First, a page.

Funny Girl is booking until 8th October
Photo credit: Manuel Harlan

Thursday, 19 May 2016

Recognising The Value Of Britain's Fringe Theatre

My letter below was published in The Stage today

Dear Sir

I read with interest the very detailed British Theatre Repertoire Report 2014 (May 12) and the trends that it highlights.
It is disappointing to note, however, that the only theatres surveyed for the report were the members of the Society of London Theatres and UK Theatre.
In London alone there are approximately 80 Off-West End venues, the great majority of which are not affiliated to SOLT, and which have therefore been excluded from the report.
Off-West End venues not only offer theatre at ticket prices that are typically far below SOLT-staged productions, they also provide an organic base from which, occasionally, shows can springboard up to a more commercial SOLT venue.
Additionally, Off-West End productions offer outlets in which emerging artists are often discovered, and established artists can hone their skills.
The quality of many Off-West End productions is not in question. By way of example only, the Arcola and the Southwark Playhouse theatres frequently mount shows that garner four-star and five-star ratings in Britain’s mainstream national press, and which can play to packed houses with queues around the block.
As and when the next report on the British Theatre Repertoire is published, it needs to be more inclusive.
Jonathan Baz

Parade - Review

Hope Mill Theatre, Manchester


Music & lyrics by Jason Robert Brown
Book by Alfred Uhry
Directed by James Baker

The company of Parade

As musicals go, Jason Robert Brown's Parade is a tough gig. His Tony-winning score is an immense fusion of the sounds of America’s South, tackling a monstrous story of love in adversity and the utter depths of man's capacity to hate. The Leo Frank trial in the early 20th century split America, laying bare the racist core of the Confederacy. 80 years later, Brown's show was to become a troubling piece that held a mirror to its country’s soul - a mirror that to this day a large part of that nation still resolutely refuses to look in.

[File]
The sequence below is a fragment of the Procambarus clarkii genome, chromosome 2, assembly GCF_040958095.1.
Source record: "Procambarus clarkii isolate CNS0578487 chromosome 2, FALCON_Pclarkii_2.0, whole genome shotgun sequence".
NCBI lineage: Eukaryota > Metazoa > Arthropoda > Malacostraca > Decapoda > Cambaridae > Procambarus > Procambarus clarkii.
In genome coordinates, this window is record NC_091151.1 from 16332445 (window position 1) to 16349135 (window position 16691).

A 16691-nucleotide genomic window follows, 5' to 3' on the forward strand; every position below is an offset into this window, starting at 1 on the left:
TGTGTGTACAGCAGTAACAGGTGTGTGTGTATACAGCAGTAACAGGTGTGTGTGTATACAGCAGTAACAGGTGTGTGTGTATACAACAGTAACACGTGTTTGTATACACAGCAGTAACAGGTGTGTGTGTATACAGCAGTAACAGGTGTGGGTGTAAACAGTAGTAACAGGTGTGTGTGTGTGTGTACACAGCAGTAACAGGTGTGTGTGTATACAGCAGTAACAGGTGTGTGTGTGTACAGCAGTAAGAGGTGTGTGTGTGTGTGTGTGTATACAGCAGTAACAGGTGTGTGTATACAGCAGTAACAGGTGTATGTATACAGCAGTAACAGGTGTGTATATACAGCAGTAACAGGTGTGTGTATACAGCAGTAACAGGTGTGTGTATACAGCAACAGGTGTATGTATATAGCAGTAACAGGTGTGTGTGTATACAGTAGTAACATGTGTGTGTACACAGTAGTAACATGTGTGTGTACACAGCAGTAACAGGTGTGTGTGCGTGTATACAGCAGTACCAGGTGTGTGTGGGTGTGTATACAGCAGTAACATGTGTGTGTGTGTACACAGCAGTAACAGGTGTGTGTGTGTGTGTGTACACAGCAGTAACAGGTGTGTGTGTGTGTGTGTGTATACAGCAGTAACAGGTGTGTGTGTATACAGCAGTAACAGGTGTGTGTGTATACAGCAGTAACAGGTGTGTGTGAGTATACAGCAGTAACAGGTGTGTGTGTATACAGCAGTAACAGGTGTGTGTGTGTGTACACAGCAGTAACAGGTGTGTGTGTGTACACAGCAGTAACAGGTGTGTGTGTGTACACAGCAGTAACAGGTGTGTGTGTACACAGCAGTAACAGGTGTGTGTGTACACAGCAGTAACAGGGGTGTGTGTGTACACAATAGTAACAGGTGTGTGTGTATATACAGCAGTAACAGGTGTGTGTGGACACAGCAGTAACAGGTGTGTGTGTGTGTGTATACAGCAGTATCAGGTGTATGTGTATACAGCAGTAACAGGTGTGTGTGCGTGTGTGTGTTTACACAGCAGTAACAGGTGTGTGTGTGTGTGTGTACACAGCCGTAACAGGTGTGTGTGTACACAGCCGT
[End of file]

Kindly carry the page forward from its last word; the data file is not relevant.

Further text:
One of the first productions to be mounted in this newest of Manchester's venues, the old mill building lends itself well to Parade's disquieting storyline. Tough shows however require a strong cast and in this ensemble James Baker has assembled a company of standout performers. The show opens with the uncomfortably stirring The Old Red Hills Of Home and playing the Young Soldier, Aidan Banyard sets spines tingling within the first 30 seconds. As the show unfolds Banyard's vocal magnificence is found to be replicated throughout the entire cast.

Any production of Parade has to rest on strength in its leads of Leo and Lucille Frank. Tom Lloyd shines as the unfortunate Jewish accountant who finds himself framed and racially persecuted for a crime he did not commit, the rape and murder of a 13yo. Lloyd captures Frank's stubborn indignity perfectly, his slight frame metamorphosing into a performance of utter litheness in Come Up To My Office, before slumping back into quiet and purposeful, pleading, principle within It's Hard To Speak My Heart.

More than a match for Lloyd, Laura Harrison's Lucille brings a stunningly voiced maturity to the Southern belle that is Frank's troubled wife. Her initial uncertainty as to his innocence, that slowly forges itself into a righteous defence of her innocent husband is one of the finest female turns seen this year. Brown has written Lucille some spectacular numbers and Harrison brings an especially beautiful resonance to You Don't Know This Man, alongside the heartbreaking irony of her powerful duet with Leo, All The Wasted Time.